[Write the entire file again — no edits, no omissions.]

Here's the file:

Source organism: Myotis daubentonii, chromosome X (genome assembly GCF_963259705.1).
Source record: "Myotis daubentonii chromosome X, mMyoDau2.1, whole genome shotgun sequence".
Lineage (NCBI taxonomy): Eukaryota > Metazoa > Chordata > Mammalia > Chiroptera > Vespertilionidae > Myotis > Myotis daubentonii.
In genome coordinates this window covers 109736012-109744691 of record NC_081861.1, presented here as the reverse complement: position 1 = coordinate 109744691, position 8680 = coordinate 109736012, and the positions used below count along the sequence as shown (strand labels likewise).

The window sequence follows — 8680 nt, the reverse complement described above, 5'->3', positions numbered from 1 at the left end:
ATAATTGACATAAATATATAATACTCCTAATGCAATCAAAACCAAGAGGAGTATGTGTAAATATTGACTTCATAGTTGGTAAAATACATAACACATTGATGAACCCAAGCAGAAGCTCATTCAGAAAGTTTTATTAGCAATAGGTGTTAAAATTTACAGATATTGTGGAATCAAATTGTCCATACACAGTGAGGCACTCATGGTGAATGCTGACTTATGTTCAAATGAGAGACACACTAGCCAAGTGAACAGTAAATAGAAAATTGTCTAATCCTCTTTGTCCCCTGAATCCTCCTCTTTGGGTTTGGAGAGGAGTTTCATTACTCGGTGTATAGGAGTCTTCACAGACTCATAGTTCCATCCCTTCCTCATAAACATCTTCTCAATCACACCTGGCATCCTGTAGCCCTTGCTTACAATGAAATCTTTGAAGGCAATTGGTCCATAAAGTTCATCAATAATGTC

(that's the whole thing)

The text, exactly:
Source organism: Myotis daubentonii, chromosome X (genome assembly GCF_963259705.1).
Source record: "Myotis daubentonii chromosome X, mMyoDau2.1, whole genome shotgun sequence".
Lineage (NCBI taxonomy): Eukaryota > Metazoa > Chordata > Mammalia > Chiroptera > Vespertilionidae > Myotis > Myotis daubentonii.
In genome coordinates this window covers 109736012-109744691 of record NC_081861.1, presented here as the reverse complement: position 1 = coordinate 109744691, position 8680 = coordinate 109736012, and the positions used below count along the sequence as shown (strand labels likewise).

The window sequence follows — 8680 nt, the reverse complement described above, 5'->3', positions numbered from 1 at the left end:
ATAATTGACATAAATATATAATACTCCTAATGCAATCAAAACCAAGAGGAGTATGTGTAAATATTGACTTCATAGTTGGTAAAATACATAACACATTGATGAACCCAAGCAGAAGCTCATTCAGAAAGTTTTATTAGCAATAGGTGTTAAAATTTACAGATATTGTGGAATCAAATTGTCCATACACAGTGAGGCACTCATGGTGAATGCTGACTTATGTTCAAATGAGAGACACACTAGCCAAGTGAACAGTAAATAGAAAATTGTCTAATCCTCTTTGTCCCCTGAATCCTCCTCTTTGGGTTTGGAGAGGAGTTTCATTACTCGGTGTATAGGAGTCTTCACAGACTCATAGTTCCATCCCTTCCTCATAAACATCTTCTCAATCACACCTGGCATCCTGTAGCCCTTGCTTACAATGAAATCTTTGAAGGCAATTGGTCCATAAAGTTCATCAATAATGTC